As of July 2019, the United States’ Hispanic population is 60.6 million, second only to Mexico. Their ancestor’s influence spreads far and wide. America’s oldest city, St. Augustine, Florida, was founded by Spaniards more than 25 years before the Jamestown settlement. Mission Nuestra Senora de la Concepcion in San Antonio, TX, is one of America’s oldest standing stone churches. Hispanic legacy is found in every nook of the American Southwest, but their impact does not end there.

    “We are not a monolith. We come from Texas and Mexico. Brazil and Belize. Cuba and Costa Rica. We are diverse and dynamic. We contain multitudes. Our identity cannot be easily defined. And it shouldn’t. It’s part of what makes us, and our culture, our accomplishments, our struggles and our triumphs, so incredibly unique.” – Raquel Tamez

    The Hispanic and Latinx legacies are tough to put into words. Their contributions have enriched every facet of our society. So, this month, we celebrate the resilience of Hispanic and Latinx people. We celebrate the close-knit family structure and proud communities. We honor  those who have shaped American culture and history and those who continue to do so.  

  • 09/03/2020 11:51 AM | Amy Carter (Administrator)

    (the post was authored by CLI's Kedzie Schuster)

    For months anti-racism books, like White Fragility, So You Want to Talk about Race, and How to Be Antiracist, were at the top of book lists as thousands committed to educating themselves about race and racism in the United States. Social media was flooded with infographics about history that had been whitewashed, links to petitions and other resources. People were researching unjust laws that allow for legal corruption, like prosecutorial discretion and qualified immunity.

    All in all, it seemed as though the non-Black world was collectively realizing that what is happening right now did not happen out of thin air but rather is the predictable outcome of systemic racism.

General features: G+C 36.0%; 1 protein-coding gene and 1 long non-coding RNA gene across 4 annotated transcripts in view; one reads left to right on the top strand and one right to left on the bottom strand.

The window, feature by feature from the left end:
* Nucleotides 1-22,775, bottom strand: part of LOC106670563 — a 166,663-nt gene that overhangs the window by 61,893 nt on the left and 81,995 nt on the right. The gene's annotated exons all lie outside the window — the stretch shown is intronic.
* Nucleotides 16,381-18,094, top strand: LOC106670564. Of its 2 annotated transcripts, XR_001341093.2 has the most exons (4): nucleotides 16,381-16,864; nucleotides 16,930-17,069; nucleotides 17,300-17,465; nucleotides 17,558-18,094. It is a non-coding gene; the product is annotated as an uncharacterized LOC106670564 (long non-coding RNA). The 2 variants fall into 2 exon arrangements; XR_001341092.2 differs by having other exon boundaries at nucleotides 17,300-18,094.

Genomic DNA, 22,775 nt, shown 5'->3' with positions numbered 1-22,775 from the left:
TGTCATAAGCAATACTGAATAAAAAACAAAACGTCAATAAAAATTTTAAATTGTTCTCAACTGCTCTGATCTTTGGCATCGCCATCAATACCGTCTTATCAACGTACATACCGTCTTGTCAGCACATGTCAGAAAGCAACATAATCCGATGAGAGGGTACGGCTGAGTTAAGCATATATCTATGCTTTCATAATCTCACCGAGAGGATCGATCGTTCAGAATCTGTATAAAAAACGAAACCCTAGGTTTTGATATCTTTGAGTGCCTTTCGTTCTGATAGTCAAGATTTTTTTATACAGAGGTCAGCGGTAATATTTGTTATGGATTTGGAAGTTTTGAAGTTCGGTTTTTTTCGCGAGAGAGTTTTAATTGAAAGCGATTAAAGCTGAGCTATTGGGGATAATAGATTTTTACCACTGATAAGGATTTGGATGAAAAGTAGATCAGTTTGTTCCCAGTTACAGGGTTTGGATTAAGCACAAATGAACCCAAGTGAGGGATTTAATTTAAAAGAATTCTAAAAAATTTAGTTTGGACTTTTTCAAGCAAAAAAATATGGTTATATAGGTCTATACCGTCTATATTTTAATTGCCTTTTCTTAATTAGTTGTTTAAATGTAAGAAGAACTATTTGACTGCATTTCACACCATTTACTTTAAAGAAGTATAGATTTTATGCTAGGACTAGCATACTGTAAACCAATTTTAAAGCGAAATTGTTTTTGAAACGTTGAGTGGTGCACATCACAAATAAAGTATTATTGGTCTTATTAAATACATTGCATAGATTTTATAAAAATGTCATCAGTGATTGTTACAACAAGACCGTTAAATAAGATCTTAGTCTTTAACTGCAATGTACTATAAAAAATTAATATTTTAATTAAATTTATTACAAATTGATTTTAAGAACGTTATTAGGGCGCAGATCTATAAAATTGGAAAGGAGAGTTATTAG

A term you have probably heard very frequently in the last few months is “ally.” What does it mean to be a good ally?

    As a general rule, being a good ally means not centering yourself when it comes to racial issues. It means you stand with marginalized communities and commit to learning about racism and how it infects each facet of society. It means questioning your own implicit biases.

    An ally stands up against racial injustice. But time and time again, self-proclaimed allies do not extend their efforts when it comes to their career or when their own relationships with friends and family are on the line. They will let racial microaggressions or blatant racism slide because “Uncle Sal will never change”. Or it’s their boss so they stay silent as to not ruffle any professional feathers. Allies can attend protests, sign petitions and work to dismantle injustice, but at any time revert back to the systems and status quo that serves only to benefit themselves.

    That is why social justice advocates have started making the distinction between allies and accomplices. An accomplice is willing to disrupt their lives to dismantle racism, even if it means personal or professional backlash. An accomplice intentionally spends their money at organizations and companies that align with their views. Whether it be explicit or implicit racism, accomplices recognize that both forms allow oppression to continue.

    This is not to bash the journey of ally-ship. But it is just that: a journey. As allies continue to grow and gain confidence in what they believe, they will (hopefully) transition into accomplices. They will hopefully have recognized the privileges that they benefit from and use those privileges to speak out against racism and injustice whenever and wherever.